As best as I can recall, the circus came to the small town in the Oregon steppe where I grew up when I was about 8. It was only a one-ring circus.
I remember clearly the elephants. The huge wrinkled beasts seemed tame and friendly, and they ate hay just like all the cattle in our part of Oregon.
The circus only came once to our town, but the carnival came every year at round-up time.
The carnival was more mechanical than the circus. The merry-go-round horses were carved in wood or molded in plastic. We kids clamored to test ourselves against the Ferris Wheel and the dreaded Octopus.
Never miss a local story.
Much later in life, after retirement, I went to the modern circus. There were no animals whatsoever. The modern circus, the Cirque du Soleil, is a combination of fireworks, light show, rock concert, opera and Olympic gymnastics event.
The original circus of my youth seems now like a metaphor for the original taming of the wild earth by the first humans.
The animals in the circus were tame or trained, but memories of the wild steppes of Africa still resonated in them as an ominous presence. The old circus is only a step out of the caves of our ancestors.
If the original circus is primordial, the carnival is Newtonian. In the carnival everything is reduced to laws of inertia and centrifugal force, flesh and bone replaced by gears, motors, metal, wood and plastic.
If the carnival is Newtonian, the Cirque du Soleil is Einsteinian, relativistic and quantum mechanical. Sentient particles dance about and dangle on strings of energy, jump in layers of ascension from one level of energy to another. In the modern circus the performers are in perfect simultaneous communication, like entangled helium atoms acting without regard to time or distance.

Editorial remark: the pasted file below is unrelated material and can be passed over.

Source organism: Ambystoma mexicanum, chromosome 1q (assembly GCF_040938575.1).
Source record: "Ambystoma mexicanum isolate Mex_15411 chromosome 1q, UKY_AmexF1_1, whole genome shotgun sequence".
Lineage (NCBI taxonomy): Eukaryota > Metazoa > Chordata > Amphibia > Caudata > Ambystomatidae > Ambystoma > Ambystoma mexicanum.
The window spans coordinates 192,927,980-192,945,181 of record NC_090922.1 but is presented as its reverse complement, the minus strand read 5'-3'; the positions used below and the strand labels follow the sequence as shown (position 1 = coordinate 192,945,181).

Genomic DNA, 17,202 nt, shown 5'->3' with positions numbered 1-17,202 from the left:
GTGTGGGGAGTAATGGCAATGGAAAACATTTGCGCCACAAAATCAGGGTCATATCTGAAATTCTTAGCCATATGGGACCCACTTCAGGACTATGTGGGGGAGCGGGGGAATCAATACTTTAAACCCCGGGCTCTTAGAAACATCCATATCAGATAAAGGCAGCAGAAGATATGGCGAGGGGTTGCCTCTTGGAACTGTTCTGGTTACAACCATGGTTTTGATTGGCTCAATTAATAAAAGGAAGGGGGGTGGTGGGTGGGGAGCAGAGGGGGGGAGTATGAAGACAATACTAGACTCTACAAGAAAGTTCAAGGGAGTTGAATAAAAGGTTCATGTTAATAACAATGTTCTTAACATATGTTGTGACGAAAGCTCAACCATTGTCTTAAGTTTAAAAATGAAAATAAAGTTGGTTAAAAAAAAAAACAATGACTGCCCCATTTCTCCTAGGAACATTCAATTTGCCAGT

Diana Starr Cooper’s book about the circus, Night After Night, helped me to understand this. In the book she describes an interview with Ernestine Stodelle — one of the performers in the circus. “Ernestine knows all about breath, about gravity, about concentration in a shaft of light, about strength.” If this is not a description of an experience of God, I do not know what is.
The circus and the carnival are whirls and circles of light and action; but there is a longing for ascension that Marc Chagall depicts so well in his paintings.
In the circus, matter and energy are in a magical warp of time and space that distorts and bends ordinary reality. Bright trapeze angels sprout invisible wings and fly, the gravity of the ring and wheel threaten to weaken, release their grip and centrifugally fling everything into a new realm of creation. Jesus ascending to space on a beam of light would not seem strange.
The circus to me is a metaphor for the creation, and I love it.
Mel Adams is moderator at Northwest United Protestant Church and author of “Atomic Geography: A Personal History of the Hanford Nuclear Reservation.” Questions and comments should be directed to editor Lucy Luginbill in care of the Tri-City Herald newsroom, 333 W. Canal Drive, Kennewick, WA 99336. Or email email@example.com.